Tip 7: Ask for their business
During your first call with your prospect, the first thing you need to do is to understand if you can solve your prospect’s problems, and whether you are the best solution for their problem. If you are not the best solution (compared to your competitors), you need to understand if pricing is what will make them decide on your product vs your competitor’s. If cheap pricing is good enough for them, make sure that they are ok having less features in exchange for that. Once you understand that, here’s what you will say: “I’d love to earn your business, what would it take?”. People are typically upfront about what they can spend, and what they are willing to pay for your product. Note: you can try to price it more than what they say they can spend, but you need to think if it’s worth your time trying to get those additional dollars vs just closing the deal right away. This leads me to my next point.

Tip 8: Discounts
There are a few things you can do with discounts, they are:
1. If you end up giving discounts, make sure to always tie them to getting the contract signed by X date, but get their commitment first: “If we can agree to these terms, can you get this finalized by Friday/end of month?”

2. Any discount you give should be always an odd number, i.e 9%, 11%. The reason is that if you stick to the standard 10, 15, or 20% discount, your prospects will always think they can get more, and the next increment (in their mind) will be another round number such as 5, or 10%. When you give an odd number discount rate, they will know that the next discount level could be 2, or 3% for instance. This is a lesson I learned from one of my managers and it has been very helpful in several deals.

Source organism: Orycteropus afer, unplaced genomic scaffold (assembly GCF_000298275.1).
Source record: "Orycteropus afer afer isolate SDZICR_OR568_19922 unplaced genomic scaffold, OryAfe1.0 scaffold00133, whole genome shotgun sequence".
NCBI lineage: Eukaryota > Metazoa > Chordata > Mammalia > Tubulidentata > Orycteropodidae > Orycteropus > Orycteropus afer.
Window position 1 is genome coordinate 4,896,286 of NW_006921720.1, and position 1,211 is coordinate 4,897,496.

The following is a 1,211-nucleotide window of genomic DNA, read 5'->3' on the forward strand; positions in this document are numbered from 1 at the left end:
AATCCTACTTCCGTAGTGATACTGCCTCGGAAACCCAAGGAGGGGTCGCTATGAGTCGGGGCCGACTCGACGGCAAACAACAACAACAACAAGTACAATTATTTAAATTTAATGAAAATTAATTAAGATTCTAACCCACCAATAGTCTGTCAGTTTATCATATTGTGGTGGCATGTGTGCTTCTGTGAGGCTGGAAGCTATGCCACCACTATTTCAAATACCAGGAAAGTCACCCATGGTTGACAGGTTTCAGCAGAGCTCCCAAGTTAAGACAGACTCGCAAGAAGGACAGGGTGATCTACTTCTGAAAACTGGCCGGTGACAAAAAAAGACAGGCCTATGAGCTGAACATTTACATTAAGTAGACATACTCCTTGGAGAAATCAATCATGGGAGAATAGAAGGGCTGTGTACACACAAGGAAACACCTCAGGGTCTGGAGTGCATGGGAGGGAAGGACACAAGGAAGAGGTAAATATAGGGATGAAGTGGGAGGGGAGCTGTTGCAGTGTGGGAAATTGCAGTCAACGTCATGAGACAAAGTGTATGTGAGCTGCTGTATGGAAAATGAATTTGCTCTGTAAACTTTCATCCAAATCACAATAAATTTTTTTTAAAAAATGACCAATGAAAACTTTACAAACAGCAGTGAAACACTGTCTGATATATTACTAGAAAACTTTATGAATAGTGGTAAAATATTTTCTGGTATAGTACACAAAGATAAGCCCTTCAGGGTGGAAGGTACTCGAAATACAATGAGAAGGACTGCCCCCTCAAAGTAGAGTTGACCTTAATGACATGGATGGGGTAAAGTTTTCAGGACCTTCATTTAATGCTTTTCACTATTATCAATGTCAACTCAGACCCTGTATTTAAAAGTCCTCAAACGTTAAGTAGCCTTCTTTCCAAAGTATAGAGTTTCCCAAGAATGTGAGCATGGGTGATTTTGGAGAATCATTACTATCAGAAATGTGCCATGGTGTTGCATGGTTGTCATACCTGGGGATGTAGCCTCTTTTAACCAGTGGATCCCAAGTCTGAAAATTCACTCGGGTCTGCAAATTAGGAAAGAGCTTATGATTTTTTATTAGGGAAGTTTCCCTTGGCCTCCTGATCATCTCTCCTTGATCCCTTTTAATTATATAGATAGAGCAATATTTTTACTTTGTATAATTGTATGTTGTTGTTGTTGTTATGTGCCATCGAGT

3. If they insist on wanting even further discounts, that’s when you start to take features away. You need to be firm and say “We can give you an additional 7% but will have to remove X and Y features, would that work for you?”

Be sure to explain that you understand your cost of doing business, and that you heavily invest resources back into the product.

Tip 9: You have control
Did you know that 80% of buyers (or procurement people) think that the sellers are in control and 80% of sellers think that the buyers are in control? Use this to your advantage! If they are talking to you, they really want to work with you. Don’t ever think that the other side has the power in the negotiation, they are the ones thinking you have all the power.

Tip 10: Show enthusiasm, no matter what
Excitement is the reason I have been able to get my last 3 apartments in San Francisco where I had a lot of competition. I even got one of them at $600 below asking price. When I saw each apartment, I put a big smile on my face, told them how beautiful it was and that I would love to rent it. I also tailored my message to what was important to them: “I am super clean, responsible, will take care of the apartment like it’s my own, and I’ll be the only resident”. After signing the lease, all three of them told me “I gave it to you because you were so excited/appreciative of the apartment”. This goes for sales too, if the customer sees that you want to earn their business, that you will treat them well post-sale, and that you will appreciate having them as a customer (given your product solves their problem), they will choose you. It’s important to always be upbeat and and ask for their business, even if you have a lot of competition, and especially if they are not being nice to you.

You’re now ready to take over the world! But always remember, no great salesperson will be able to save your business if you haven’t found your product market fit. Happy selling!

Please share this article with anyone that may need some sales tips.
Thank you Chandini Ammineni and Lecole Cole for reading drafts of this article.